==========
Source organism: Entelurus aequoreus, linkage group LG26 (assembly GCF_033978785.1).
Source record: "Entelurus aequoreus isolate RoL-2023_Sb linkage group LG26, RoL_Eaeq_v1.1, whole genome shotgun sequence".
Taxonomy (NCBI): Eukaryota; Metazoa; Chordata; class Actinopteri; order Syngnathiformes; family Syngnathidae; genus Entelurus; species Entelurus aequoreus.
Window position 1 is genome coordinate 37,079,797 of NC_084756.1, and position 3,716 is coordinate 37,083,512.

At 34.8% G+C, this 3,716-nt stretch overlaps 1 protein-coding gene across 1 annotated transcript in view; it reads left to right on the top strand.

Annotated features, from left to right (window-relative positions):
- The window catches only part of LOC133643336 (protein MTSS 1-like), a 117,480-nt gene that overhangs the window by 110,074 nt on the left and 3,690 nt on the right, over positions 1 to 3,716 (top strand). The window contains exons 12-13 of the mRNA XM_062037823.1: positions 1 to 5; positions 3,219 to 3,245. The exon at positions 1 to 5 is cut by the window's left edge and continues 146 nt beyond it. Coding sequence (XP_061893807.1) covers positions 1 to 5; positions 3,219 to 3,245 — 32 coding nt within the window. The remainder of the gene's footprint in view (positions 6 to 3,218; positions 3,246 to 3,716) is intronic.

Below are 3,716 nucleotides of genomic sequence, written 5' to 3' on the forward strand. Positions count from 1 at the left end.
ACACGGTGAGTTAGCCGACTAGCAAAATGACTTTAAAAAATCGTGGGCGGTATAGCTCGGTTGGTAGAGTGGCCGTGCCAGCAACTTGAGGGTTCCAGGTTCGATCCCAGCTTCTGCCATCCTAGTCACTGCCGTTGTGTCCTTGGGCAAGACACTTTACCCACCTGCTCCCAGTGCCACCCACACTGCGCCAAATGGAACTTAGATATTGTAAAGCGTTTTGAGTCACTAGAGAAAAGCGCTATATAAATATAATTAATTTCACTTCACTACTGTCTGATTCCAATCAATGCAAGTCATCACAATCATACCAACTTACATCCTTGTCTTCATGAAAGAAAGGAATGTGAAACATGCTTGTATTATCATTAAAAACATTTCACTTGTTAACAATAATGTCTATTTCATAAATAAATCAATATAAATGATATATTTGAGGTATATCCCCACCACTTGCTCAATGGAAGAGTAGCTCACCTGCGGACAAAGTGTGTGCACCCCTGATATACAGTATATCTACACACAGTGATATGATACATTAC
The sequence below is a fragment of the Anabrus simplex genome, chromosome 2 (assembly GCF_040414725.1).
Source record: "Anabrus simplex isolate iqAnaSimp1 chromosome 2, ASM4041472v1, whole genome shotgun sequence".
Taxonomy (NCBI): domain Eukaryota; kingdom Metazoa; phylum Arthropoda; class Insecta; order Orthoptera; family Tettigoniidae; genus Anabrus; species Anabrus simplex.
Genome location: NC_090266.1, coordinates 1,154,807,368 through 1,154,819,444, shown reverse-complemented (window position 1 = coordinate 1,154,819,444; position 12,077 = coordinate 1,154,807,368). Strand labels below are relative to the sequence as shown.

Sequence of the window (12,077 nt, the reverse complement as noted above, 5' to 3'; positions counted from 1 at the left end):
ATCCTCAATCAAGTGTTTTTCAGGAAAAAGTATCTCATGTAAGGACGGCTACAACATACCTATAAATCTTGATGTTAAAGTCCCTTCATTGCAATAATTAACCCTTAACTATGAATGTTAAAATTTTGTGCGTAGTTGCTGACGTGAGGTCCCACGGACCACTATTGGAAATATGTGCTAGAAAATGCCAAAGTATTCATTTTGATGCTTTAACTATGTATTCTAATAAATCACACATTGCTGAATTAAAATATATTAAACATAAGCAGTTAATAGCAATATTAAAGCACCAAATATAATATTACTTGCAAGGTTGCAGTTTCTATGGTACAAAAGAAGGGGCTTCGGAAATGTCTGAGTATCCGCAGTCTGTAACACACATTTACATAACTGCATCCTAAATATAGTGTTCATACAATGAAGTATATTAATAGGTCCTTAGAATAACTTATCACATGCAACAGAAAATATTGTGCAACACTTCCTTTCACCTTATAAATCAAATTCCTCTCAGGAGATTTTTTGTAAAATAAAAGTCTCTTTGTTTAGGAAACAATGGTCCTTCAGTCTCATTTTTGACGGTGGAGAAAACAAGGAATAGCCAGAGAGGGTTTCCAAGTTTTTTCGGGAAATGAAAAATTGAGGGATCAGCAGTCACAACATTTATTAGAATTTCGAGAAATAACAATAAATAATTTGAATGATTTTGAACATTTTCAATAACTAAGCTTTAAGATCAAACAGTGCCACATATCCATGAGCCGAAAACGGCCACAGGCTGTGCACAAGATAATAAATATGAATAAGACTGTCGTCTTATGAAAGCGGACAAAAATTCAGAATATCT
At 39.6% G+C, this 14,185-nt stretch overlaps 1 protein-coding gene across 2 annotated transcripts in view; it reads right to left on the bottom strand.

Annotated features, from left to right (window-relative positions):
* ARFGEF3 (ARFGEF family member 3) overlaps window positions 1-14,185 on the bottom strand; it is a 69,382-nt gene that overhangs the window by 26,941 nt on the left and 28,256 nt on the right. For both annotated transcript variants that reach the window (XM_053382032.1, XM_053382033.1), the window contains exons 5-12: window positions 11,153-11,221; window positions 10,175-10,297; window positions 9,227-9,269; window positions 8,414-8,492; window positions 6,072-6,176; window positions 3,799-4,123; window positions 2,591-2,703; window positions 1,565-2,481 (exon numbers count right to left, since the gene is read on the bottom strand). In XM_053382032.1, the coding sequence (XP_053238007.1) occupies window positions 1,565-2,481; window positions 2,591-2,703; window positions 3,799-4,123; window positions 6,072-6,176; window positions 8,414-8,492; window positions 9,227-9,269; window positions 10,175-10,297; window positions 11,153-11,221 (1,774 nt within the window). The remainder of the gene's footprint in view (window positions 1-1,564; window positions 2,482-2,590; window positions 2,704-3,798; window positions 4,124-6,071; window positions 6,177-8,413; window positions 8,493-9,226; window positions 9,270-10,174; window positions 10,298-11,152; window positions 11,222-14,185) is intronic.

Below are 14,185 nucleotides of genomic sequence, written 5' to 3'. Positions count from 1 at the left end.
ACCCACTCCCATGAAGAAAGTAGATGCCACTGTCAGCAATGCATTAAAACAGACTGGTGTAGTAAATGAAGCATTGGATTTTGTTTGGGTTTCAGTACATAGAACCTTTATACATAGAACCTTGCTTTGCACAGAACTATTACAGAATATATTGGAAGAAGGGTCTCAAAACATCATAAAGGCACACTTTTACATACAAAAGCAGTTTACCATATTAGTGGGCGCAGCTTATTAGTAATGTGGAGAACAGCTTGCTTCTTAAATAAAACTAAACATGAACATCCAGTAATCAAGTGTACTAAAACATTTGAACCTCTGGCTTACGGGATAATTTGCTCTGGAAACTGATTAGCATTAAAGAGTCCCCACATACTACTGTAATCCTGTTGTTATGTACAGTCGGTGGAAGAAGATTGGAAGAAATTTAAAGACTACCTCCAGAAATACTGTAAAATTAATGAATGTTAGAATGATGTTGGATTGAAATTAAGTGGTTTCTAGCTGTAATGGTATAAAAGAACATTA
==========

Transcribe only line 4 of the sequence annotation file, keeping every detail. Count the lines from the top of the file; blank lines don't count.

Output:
Window position 1 is genome coordinate 37,079,797 of NC_084756.1, and position 3,716 is coordinate 37,083,512.